Friday, January 11, 2008

Making a difference in '07

Making a difference in '07

Already outstanding in their respective fields before the year began, these seven individuals truly shimmered in the limelight in 2007 for their creativity, talent - and even scandal

Published on December 30, 2007

Still only 20, Her Royal Highness Princess Sirivannavari Nariratana won deserved praise - including in the international news media - for both her superb sense of style and for enormously enhancing Thai fashion with her show at Paris Fashion Week in September.

Her debut collection of ready-to-wear for the Sirivannavari label had as its theme "The Presence of the Past", and on several levels at once it showed a harmonious integration of rich Thai culture with a modern context.

Inspired primarily by Her Majesty the Queen's impeccable sense of style and relying on the noble traditions of Thai craftsmanship, the Princess mingled silk from the Support Foundation with fabrics like chiffon to create a look that honoured its past and welcomed its future.

Upon her return from Paris, Princess Sirivannavari celebrated by sharing her collection and some clever designs for men at Elle Fashion Week. All of the pieces are on view at the Thailand Creative and Design Centre until January 20.

Meanwhile the Princess introduced a fragrance, Eau de Parfum HRH Princess Sirivannavari Nariratana, whose packaging alludes to the peacock symbol of her label.

And, to honour His Majesty the King, she created a limited-edition watch for Swatch called the "Happy 80th Birthday", which is embellished with rabbits, the zodiac sign of the King's birth year.

The New Year will see Princess Sirivannavari opening a boutique of her own.

Kupluthai Pungkanon


In the music: Retrospect

A double-barrelled assault on the charts this year lifted Retrospect from their underground hideaway to aboveground glory, making them the unquestioned surprise kings of Thai music in 2007.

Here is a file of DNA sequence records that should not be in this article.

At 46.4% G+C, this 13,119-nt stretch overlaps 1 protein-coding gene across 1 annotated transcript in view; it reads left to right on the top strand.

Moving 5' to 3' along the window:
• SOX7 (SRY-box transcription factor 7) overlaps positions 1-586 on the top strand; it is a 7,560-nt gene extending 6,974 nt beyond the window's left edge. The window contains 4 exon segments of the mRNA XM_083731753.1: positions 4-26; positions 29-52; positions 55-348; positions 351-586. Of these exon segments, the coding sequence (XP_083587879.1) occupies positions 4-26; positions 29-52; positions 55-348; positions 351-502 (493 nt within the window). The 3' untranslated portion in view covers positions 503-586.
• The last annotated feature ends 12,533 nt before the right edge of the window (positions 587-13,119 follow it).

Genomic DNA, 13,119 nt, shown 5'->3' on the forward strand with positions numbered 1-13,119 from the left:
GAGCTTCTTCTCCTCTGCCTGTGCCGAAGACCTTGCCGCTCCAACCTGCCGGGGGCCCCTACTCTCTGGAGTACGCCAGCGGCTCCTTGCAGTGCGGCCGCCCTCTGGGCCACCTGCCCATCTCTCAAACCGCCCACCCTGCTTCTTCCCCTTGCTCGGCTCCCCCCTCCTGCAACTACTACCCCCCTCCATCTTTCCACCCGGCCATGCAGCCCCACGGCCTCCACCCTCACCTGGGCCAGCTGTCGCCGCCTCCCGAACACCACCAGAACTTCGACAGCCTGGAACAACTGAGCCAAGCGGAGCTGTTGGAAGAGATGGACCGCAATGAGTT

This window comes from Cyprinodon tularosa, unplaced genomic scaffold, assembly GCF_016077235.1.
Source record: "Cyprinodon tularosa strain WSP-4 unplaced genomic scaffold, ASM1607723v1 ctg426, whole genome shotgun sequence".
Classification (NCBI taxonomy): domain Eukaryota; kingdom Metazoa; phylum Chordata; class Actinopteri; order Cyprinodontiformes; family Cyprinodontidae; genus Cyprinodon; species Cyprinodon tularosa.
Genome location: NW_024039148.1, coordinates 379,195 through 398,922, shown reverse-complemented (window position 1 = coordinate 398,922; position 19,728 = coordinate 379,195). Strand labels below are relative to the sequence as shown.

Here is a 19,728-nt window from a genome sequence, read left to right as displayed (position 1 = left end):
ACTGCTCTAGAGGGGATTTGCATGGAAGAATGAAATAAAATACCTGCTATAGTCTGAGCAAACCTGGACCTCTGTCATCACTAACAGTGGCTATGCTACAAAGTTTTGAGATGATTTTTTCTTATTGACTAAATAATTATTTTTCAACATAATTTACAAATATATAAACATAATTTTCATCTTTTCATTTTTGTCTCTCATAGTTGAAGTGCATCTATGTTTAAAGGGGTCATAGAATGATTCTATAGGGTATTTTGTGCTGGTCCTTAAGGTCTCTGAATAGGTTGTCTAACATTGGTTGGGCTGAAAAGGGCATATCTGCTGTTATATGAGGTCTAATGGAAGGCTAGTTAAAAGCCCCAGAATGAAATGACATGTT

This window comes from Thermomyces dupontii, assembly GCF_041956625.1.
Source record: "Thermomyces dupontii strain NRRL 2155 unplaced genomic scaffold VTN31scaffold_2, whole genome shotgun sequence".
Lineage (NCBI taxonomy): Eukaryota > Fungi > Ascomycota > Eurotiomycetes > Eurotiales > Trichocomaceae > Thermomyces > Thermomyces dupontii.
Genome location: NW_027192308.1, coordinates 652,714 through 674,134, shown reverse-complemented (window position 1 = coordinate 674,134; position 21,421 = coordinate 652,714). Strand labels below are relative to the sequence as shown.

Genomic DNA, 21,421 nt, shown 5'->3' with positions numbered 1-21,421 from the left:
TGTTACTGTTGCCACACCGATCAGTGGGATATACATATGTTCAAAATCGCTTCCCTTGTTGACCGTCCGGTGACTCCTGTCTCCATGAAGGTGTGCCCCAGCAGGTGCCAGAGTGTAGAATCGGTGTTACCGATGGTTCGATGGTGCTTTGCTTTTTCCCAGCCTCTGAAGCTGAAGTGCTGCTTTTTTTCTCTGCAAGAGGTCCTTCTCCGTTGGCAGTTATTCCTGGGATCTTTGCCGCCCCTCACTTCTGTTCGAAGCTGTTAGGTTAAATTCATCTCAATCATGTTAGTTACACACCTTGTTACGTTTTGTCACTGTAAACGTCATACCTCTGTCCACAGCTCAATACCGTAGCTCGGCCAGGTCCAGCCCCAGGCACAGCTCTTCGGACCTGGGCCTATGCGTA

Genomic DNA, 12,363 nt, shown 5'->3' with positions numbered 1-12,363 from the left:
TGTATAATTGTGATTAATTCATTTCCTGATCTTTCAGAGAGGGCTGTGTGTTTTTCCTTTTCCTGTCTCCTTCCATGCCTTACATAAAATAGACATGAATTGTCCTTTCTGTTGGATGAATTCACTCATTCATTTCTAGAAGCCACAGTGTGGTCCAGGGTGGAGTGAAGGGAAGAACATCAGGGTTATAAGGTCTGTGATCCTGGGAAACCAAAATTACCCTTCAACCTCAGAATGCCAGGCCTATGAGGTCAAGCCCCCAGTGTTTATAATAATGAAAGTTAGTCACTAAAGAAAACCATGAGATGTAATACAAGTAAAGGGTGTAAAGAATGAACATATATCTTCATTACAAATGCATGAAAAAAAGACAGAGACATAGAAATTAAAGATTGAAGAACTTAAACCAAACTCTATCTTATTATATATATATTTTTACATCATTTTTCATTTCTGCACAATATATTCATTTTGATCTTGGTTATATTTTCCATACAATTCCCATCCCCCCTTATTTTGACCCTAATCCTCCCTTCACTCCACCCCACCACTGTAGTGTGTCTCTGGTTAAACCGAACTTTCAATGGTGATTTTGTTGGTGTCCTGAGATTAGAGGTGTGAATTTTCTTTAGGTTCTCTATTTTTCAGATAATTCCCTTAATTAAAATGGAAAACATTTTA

The emo-rock band's first full-length album, "Unleashed", exploded out of Genie Records in April to sell 200,000 copies. Then came a live album, recorded at a sell-out concert in September, and another 100,000 discs flew off the shelves.

Retrospect's single "Sud Thi Rak" was the most downloaded song in its genre, and the follow-up, "Ploy Chan", is charting fast.

The band - singer Chanatha "Nap" Saisila, guitarist Thanapol "Not" Srikanjana, bassist Napwatchara "Bomb" Khachacheewa and drummer Suthiphand "Bird" Sangyuth - have their own community of fans called Retrorian.

Nap met Bomb at a computer-game shop in 2000 and, with Not and Bomb's elder brother Big, they put together a band and picked a name at random from the dictionary. It just happened to match their ambition for a rock revival that would wean kids off pop.

It was Big who devised Retrospect's unique "industrial metal" sound, using Nap's programmed drums. They sounded coarse, raw and as heavy as thrash metal.

Line-up changes followed, but in mid-2003 they came the self-produced EP "For Your Eyes Only". Later that year Retrospect played the Fat Festival and re-released their EP, retitled "For Your Ears Anytime".

The Genie deal came soon after, and Retrospect put their song "Mai Mee Ther" on the label's compilation indie album "Showroom Volume 1".

Success arrived and an evolution began. Today the band's sound is still metal-heavy but has the melodious tones of emo rock.

- Kitchana Lersakvanitchakul


On the stage: Nikorn Saetang

Director, playwright and actor Nikorn Saetang, 37, couldn't come up with the cash this year to open a proper playhouse, as planned. His company, Theatre 8X8, which had put on shows in a shophouse in the Samyan Market, is in fact currently homeless.